A Chicken Ain't Nothin' But a Bird

Fried Day: French Toast and Wings at Lucille's

And you thought chicken and waffles was a brunch indulgence.

By Alice Levitt February 12, 2016

Remember the days when brunch was about eating eggs at lunchtime? But competition is fierce in our fair city, perhaps, one of America's brunchiest. Now, the meal between breakfast and lunch is about one-upmanship. And I found out last Sunday that Museum District hotspot Lucille's is raising the excessive bar. 

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Country Benedict at Lucille's, $13

Image: Alice Levitt

Lucille's brunch is the kind of meal that includes an eggs Benedict with chicken-fried, poached eggs bathed in truffled Hollandaise. Sure, there's a salad on the side, but any nutrition is merely incidental to the fatty glory.

My party started the meal with namesake chili biscuits made from Lucille Elizabeth Bishop Smith's own recipe. The founder of Lucille B. Smith’s Fine Foods was great-grandmother to Lucille's chef Chris Williams.

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Lucille's chili biscuits, $7

Image: Alice Levitt

Williams has doubtless added some refinements to the dish (like a crown of micro-greens), but it hasn't lost its strange Betty Crocker-era appeal. The fluffy little dough balls are filled with chili-style seasoned ground beef and topped with cheese. They're the kind of thing you might be embarrassed to eat at a potluck, but at Lucille's, they're plated elegantly enough to eliminate the world "guilty" from the pleasure.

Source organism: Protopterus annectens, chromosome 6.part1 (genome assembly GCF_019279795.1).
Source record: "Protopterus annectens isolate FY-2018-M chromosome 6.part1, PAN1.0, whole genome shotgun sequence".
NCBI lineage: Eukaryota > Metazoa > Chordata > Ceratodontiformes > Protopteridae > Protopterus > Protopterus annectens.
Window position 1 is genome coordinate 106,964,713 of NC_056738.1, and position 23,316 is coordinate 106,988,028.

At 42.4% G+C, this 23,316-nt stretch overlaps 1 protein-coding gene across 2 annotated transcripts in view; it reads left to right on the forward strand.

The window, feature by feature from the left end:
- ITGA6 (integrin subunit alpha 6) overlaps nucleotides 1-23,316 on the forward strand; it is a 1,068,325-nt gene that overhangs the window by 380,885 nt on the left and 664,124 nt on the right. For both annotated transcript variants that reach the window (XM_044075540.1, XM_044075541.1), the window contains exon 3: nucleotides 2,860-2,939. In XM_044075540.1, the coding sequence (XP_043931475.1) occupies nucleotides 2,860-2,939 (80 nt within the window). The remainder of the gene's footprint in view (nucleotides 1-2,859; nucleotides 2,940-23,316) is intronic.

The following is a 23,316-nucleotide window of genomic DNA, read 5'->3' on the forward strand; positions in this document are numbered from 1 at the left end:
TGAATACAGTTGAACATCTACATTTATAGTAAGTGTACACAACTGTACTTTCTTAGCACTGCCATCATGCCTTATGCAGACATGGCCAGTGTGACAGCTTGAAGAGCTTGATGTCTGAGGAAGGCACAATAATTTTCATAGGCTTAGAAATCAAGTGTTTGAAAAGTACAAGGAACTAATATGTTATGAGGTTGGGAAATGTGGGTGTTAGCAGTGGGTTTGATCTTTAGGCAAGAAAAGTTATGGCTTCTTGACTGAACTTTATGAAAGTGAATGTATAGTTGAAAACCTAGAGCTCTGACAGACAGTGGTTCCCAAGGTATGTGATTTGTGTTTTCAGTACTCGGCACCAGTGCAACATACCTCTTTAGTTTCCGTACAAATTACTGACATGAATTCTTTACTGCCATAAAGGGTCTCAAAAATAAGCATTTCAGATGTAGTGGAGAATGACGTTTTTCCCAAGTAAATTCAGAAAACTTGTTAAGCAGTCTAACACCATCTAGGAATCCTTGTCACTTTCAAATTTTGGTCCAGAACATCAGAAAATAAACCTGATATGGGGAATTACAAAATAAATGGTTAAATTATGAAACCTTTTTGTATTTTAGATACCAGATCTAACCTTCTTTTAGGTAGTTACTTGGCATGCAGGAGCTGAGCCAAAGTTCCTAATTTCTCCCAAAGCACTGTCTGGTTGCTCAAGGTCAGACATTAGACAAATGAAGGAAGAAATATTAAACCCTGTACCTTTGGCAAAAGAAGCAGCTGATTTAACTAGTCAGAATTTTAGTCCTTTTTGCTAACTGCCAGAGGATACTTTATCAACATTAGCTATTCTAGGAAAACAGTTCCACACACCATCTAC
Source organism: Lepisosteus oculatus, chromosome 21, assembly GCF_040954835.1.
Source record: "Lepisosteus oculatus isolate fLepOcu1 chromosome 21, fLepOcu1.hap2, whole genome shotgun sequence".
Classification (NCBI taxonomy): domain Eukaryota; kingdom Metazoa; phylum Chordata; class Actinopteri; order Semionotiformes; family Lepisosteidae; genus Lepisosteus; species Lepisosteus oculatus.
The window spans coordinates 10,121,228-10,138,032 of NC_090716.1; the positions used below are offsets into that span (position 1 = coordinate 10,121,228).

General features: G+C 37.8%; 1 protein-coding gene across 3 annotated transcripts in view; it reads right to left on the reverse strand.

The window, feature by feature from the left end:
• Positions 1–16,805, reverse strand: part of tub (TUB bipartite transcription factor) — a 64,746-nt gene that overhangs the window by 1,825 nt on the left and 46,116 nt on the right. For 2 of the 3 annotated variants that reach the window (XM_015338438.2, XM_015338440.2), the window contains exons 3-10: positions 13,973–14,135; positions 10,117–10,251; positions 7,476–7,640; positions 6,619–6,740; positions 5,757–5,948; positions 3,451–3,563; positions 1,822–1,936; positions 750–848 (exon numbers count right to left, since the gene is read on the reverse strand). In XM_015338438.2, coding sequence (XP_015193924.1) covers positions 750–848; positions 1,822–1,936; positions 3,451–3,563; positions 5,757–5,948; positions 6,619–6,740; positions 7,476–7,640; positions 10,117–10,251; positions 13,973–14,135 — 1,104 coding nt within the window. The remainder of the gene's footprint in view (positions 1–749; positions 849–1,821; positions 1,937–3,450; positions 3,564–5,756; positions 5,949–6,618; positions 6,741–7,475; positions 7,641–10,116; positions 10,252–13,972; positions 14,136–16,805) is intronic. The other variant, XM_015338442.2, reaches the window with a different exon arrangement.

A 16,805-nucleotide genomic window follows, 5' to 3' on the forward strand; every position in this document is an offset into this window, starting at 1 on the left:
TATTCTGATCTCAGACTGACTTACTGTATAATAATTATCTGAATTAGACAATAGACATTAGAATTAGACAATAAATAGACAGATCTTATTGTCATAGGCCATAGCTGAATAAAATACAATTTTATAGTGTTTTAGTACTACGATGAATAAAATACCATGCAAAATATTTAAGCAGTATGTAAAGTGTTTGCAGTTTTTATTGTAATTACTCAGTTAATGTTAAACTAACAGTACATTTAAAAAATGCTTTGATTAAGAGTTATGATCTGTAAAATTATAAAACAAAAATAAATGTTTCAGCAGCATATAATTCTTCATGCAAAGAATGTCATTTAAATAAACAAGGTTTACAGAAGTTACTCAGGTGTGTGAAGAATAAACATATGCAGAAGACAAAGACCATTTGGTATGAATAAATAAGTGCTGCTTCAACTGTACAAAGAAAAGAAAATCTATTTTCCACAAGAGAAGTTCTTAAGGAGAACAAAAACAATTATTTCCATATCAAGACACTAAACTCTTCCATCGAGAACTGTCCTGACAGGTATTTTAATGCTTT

But one of my favorite ways to ensure a post-brunch nap is with an order of croissant French toast. It's a brilliant idea, really. Think of how egg custard soaks into a piece of white bread, say, or challah. Then imagine it multiplied by every buttery layer of a croissant. Bingo.

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Croissant French toast with wings, $15

Image: Alice Levitt

The version at Lucille's could have used a tad more soaking, but the slightly drier version, also resulting in crispier edges, is a fair exchange. I wasn't a fan of the "spiked berries" on top. I had imagined a boozy coulis, but got raw berries bitter with raw alcohol. But despite its status as an addition, the dish's centerpiece was inarguably the trio of whole chicken wings perched on the slices of croissant. Juicy and herbaceous inside with a crunchy, battered exterior, every bit of protein disappeared long before my tablemates helped me gobble up the French toast.

To get the chicken just as I did, you'll have to wait for brunch. But Fried Day calls. Order Lucille's Yardbird for a taste of that same poultry, with a side of mac 'n' cheese.


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